So the predicted snowfall for Saturday was 12 - 16 inches and they were not too far off!  17 inches later, Saturday's snowfall was listed as the fifth largest since they began keeping records.  Considering that 18,000 years ago Minnesota was covered with a sheet of ice 2000 feet thick, I seriously doubt this is the case.  Never the less it makes for an interesting weekend of frantic weather coverage.   The weathermen are stuck in the studios, going on 18 hours without sleep.  You know these events have to be the highlight of their careers!  Truth be told, they probably could not leave anyway as all the roads were closed down.  Lucky it was the neighborhood Christmas party on Saturday night, with the roads blown shut, there was no better place to go than to Bot's house.  Here is a picture looking down the road by my house.  I have to admit this is pretty darn early for this much snow as we probably have 2 feet on the ground already.   Apparently this is the snowiest start to December on record as well.

One benefit of this huge snow event was the collapsing of the Metrodome, home of the Minnesota Vikings.  Being a Packer fan I would have to say the side show has been nothing but comical.  When the dome was built in 1982 the first couple winters saw the roof give out.  See the Metrodome uses air pressure to keep the dome inflated, like a big balloon.  It's interesting to go to a game there, as you enter the pressure pops your ears.  When the game is done, they open the revolving doors and as you approach the opening you are literally pushed out with a gust of wind.  Give them credit, it has held for quite awhile, including the great Halloween Blizzard of 1991, which dumped 28 inches of snow on October 31st.   Anyway it should play well for a new stadium.  Monday night's game is going to be played at the new University of Minnesota's football stadium.  They will be hard pressed to accommodate all of the ticket holders but it will be fun to see how the Vikes do in their new surroundings! 

Luckily the snowfall totals on Mille Lacs has been significantly less.  Snow cover tends to insulate the ice, keeping it from freezing (makin' ice) as fast and adds weight to the top causing water to sit on the top just under the snow.  The high winds of Sunday keep much of the lake bare and with -15 overnight temperatures it can make an inch of ice a night.  Reports from Bill claim that there are already plows on the lake pulling out houses.  You wouldn't catch me driving on the lake with my suburban this early!  By Saturday there should be a good 12 inches in most places, more than enough to take a snowmobile or ATV to a few of my secret early ice spots a few miles out on the lake.   Hopefully I will have a great report for you as I don't think I could stand another weekend of dealing with the snow.  As far as local lakes, the snow will make this first ice challenging at best.  I am anxious to try out the new camera, the new St. Croix ice rod I bought at the show, and a few of those special lures that seem to catch me every year.  I will leave you with a picture of the parking lot at work.  We are suppose to get another 3 - 4 inches tonight and quite honestly, I am not sure I know where they are going to put it all.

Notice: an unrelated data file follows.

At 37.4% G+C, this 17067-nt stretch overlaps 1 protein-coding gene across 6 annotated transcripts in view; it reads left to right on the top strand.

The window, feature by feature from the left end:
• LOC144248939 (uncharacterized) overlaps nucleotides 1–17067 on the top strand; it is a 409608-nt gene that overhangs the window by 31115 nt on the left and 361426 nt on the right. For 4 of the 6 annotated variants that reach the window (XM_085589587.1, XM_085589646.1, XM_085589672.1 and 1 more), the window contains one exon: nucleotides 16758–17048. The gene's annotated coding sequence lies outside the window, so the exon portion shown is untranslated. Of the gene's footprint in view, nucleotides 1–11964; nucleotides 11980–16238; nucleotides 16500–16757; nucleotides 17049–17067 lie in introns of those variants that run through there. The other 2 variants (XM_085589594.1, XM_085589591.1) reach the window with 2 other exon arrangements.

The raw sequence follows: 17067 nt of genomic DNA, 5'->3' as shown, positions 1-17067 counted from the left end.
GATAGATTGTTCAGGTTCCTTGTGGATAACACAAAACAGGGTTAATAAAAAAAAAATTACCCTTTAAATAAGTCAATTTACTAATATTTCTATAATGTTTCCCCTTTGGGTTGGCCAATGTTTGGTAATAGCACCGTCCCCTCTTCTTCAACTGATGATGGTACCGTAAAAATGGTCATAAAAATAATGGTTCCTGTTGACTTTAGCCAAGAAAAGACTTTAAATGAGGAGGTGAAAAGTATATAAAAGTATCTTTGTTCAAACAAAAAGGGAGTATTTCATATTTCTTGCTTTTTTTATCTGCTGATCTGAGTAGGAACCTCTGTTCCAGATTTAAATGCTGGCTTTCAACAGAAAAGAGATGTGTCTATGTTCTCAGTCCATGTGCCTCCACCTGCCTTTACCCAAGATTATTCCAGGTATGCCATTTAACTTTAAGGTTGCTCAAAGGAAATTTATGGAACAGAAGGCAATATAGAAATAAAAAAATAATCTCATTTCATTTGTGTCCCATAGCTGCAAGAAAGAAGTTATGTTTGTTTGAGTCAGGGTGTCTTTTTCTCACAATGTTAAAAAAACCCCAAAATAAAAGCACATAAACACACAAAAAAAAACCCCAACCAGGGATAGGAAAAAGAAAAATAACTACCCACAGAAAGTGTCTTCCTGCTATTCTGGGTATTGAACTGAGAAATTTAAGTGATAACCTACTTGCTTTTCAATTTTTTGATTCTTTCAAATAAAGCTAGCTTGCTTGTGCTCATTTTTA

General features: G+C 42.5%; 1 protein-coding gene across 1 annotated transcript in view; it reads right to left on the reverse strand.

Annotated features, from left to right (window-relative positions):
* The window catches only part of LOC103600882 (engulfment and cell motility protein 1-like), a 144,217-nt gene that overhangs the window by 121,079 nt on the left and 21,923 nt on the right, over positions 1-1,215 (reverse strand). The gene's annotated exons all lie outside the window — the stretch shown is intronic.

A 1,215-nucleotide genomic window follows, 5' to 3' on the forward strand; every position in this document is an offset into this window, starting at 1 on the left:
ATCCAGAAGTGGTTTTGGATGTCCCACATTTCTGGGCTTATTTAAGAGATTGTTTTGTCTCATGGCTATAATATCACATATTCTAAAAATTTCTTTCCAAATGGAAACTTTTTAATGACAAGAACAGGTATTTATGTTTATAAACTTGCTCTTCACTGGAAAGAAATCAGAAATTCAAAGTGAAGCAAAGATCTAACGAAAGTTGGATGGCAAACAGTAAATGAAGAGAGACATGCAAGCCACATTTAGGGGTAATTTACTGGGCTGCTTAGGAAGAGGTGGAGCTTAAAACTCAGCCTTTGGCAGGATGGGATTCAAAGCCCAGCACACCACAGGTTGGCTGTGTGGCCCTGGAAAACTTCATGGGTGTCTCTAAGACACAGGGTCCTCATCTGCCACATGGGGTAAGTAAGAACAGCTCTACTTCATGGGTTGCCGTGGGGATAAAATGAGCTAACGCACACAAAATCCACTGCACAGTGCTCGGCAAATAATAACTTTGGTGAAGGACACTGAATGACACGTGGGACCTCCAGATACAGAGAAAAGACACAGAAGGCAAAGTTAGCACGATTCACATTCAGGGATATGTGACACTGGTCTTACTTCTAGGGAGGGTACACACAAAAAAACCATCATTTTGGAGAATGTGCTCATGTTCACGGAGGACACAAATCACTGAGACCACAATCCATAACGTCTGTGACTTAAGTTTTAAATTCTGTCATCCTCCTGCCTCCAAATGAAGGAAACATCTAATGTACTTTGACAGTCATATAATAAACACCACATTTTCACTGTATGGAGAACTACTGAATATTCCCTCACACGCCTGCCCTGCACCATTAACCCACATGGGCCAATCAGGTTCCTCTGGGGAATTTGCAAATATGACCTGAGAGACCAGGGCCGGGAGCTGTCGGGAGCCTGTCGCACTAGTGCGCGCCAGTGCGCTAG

Friday, December 10, 2010

The Ice Fishing Show

Last weekend was the annual St. Paul Ice Fishing Show at the Excel Center in downtown St. Paul.  This is a 3 day show featuring the latest and greatest products for the upcoming ice fishing season.   My good friend Mark Applen called and suggested we head down on Saturday afternoon, an idea I was up for.  The show has grown significantly in the last few years and arriving the 2010 attendance was incredible.  One thing that became clear very quickly was the amount of new and exciting products for the guy who loves the hard water fishing.  From the latest in depth finder technology to what I call mansions on wheels, there is something for everyone.  There were gadgets for jigging your pole, new ways to clean the slush from your freshly drilled holes, and an amazing collection of sophisticated electronics claiming 1/4 inch separation 30 feet below you.   One of the newer devices out is a LCD display underwater camera.  I have owned a couple of the earlier model CRT type cameras however they are somewhat bulky and have limited battery life.  The new Marcum VS625SD pictured here has a bright sunlight readable screen, a High Definition Sony camera, and respectable battery life.  Cabela's had a nice $100 off coupon this week and coupled with a number of unused gift certificates, I pulled the trigger on one.  I am looking forward to using it this winter and of course they are becoming popular options for summer fishing.

One thing that is fun at these shows is buying "The Show Special".  Mark and I are suckers for this tactic and readily open our wallets to the deals.  I was the first to fall victim, buying a clip on LED light for the inside of my portable ice house.  Having seen them at stores for $25.00 the $12.00 I paid seemed like a bargain.  Next were the new St. Croix ice rods, nice and light with just the right action.  $20 regular price, the show special was another 10% off.  Well, contrary to what anyone says, it's always nice to have another fishing pole, in the bag they went.   After enjoying a shot of Christian Brothers Brandy at their booth we headed for the back room and ran across a very unique product, the Frying Saucer.  A second look verified a clever fish fryer using what looked like and inverted sombrero mounted on legs with a propane burner.  Completely portable it looks like just the ticket for frying fish outside.   A perfect compliment to Mark's ice house, he just had to have one and they were more than able to oblige!